Thursday, November 14, 2013

Beck Joins The Anti-Spotify Club, Shares Spotify Playlist

Tom Breihan/StereoGum

Early next year, Beck will release the much-awaited Morning Phase, his first proper new album since 2008′sModern Guilt. He’s stayed busy in that time, certainly, producing albums for people like Charlotte Gainsbourg and Stephen Malkmus And The Jicks and releasing his all-sheet-music Song Reader project and working on a bunch of still-unreleased projects, but six years is still a long time to be away. And from what Beck’s been saying lately, that absence might have something to do with his very understandable feelings of alienation about the music business. And like so many other musicians lately, Beck has one problem in particular: Spotify.

As Future Heart points out, Beck recently played a few shows in South America, and he did an interview with the Argentine site Pagina12. (Beck did the interview in English, which Pagina12 translated into Spanish and then Future Heart translated back into English, so grain of salt on this stuff.) In the interview, Beck says there’s nothing musicians can do to stop sites like Spotify: “It’s something that is coming like it or not. But I pose the question of how I can hold on, because what Spotify pays me is not even enough to pay the musicians playing with me or the people working on the disks. The model does not work.”

He’s also not particularly satisfied with the way the music actually comes through speakers on Spotify: “I think the saddest thing about streaming is the issue of sound quality… it’s like watching The Citizen on your phone. That’s what people are listening to!… There are many opportunities to improve the digital files and I know that Neil Young is working on a system for that. Eventually, it will happen and people will fall in love with the music.” I’m assuming here that Beck was talking about Citizen Kane, not the 2012 Arab-immigrant drama The Citizen, and something just got lost in translation. But maybe he just loves that movie.)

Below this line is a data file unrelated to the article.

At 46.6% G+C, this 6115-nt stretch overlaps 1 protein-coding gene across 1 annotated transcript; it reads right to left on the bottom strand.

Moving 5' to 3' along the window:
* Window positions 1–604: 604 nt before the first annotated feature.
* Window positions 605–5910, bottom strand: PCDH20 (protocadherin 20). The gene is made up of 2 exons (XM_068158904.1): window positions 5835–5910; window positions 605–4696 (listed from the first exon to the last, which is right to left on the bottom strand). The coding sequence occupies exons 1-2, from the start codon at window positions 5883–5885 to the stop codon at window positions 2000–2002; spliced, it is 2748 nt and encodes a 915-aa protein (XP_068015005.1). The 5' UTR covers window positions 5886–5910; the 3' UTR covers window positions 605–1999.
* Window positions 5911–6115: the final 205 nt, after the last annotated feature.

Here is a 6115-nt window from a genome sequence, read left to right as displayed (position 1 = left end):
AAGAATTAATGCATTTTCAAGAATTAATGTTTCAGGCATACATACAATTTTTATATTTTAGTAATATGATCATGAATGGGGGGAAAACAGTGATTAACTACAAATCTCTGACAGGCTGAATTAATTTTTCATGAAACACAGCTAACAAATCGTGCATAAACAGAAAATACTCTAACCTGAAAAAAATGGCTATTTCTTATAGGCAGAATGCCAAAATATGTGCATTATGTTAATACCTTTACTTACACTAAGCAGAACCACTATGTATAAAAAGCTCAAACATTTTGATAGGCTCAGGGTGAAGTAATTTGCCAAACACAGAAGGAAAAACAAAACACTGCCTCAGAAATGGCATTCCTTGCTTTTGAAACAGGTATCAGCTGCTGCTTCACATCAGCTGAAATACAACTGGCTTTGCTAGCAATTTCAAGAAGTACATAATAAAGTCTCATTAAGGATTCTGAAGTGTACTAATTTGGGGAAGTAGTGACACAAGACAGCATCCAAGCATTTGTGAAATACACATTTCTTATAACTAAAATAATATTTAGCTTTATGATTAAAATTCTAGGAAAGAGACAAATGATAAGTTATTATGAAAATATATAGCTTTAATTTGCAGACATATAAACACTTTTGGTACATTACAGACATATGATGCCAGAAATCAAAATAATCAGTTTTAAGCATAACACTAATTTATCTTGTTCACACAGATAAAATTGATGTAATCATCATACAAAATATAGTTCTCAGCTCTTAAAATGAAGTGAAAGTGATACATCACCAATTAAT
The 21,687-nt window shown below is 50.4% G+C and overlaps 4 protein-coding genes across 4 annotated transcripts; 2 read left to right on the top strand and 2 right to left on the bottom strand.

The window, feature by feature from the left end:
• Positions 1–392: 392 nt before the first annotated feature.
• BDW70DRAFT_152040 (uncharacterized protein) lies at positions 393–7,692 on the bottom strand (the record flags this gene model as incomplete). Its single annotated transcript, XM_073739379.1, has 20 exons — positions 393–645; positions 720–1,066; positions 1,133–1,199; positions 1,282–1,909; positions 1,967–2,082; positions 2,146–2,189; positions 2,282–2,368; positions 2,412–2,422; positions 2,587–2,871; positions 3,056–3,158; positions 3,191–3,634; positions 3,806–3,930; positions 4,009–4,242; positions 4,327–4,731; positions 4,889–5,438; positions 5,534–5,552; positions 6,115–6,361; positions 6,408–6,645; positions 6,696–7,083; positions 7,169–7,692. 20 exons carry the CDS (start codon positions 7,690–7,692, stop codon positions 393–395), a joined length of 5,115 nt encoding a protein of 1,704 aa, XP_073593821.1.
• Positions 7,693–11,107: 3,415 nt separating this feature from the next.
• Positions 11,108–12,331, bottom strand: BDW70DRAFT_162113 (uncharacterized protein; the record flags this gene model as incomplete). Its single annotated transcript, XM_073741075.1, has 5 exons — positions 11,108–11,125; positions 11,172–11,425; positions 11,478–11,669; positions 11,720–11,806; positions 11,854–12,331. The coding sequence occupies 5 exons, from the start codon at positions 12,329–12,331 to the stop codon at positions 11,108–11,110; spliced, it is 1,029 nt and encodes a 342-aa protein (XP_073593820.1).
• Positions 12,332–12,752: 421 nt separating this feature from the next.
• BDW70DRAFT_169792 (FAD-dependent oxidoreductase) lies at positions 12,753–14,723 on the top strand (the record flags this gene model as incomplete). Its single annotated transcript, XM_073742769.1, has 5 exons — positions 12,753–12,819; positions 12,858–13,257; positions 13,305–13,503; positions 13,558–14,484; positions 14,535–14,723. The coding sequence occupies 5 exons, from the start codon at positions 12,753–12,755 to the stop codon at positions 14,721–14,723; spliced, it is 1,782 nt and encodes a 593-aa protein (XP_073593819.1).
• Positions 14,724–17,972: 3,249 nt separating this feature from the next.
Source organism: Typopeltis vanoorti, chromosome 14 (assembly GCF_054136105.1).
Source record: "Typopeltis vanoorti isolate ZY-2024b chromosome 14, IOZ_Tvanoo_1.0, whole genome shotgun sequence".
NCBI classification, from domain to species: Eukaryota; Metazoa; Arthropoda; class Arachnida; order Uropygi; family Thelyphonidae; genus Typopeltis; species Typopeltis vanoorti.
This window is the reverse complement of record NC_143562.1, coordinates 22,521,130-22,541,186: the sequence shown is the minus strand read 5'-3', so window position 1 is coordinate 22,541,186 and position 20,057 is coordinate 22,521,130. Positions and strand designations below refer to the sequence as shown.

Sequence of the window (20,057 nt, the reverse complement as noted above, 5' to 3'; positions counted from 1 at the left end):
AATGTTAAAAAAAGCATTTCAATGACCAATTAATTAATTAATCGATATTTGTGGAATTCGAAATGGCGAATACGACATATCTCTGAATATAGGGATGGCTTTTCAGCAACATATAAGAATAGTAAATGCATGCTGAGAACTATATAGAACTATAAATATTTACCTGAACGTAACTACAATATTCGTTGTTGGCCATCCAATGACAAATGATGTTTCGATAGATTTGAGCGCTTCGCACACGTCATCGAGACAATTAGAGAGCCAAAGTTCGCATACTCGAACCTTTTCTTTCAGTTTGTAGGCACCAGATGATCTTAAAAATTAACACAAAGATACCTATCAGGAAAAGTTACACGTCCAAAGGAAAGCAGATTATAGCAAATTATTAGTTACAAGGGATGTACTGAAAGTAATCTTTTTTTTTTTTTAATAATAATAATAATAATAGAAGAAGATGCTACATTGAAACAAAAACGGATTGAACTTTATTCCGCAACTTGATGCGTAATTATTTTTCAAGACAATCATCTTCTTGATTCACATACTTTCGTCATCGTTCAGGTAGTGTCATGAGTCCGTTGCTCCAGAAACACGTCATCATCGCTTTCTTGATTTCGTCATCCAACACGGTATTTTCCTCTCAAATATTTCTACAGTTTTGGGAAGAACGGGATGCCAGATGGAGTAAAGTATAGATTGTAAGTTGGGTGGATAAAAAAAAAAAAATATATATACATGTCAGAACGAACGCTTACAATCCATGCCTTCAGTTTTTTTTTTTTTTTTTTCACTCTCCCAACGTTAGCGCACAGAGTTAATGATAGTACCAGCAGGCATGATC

The Neil Young mention leads the Future Heart to speculate that Morning Phase could be one of the first albums available from Pono, the streaming audio service that Young is building, which could be very cool. The site also points out that Beck’s Spotify antipathy only stretches so far; he recently posted a playlist on his own official Spotify account.

But in that Argentine interview, Beck also mentions another mysterious reason for his absence: An apparently serious spinal injury that wasn’t public until now: “I had some injuries. I had severe damage to my spine, but now it’s improving, so I’m back in the music. It was a long, long recovery. Lately, I concentrated on playing guitar. Do not think I can move again as before, although I can give a lot onstage.”

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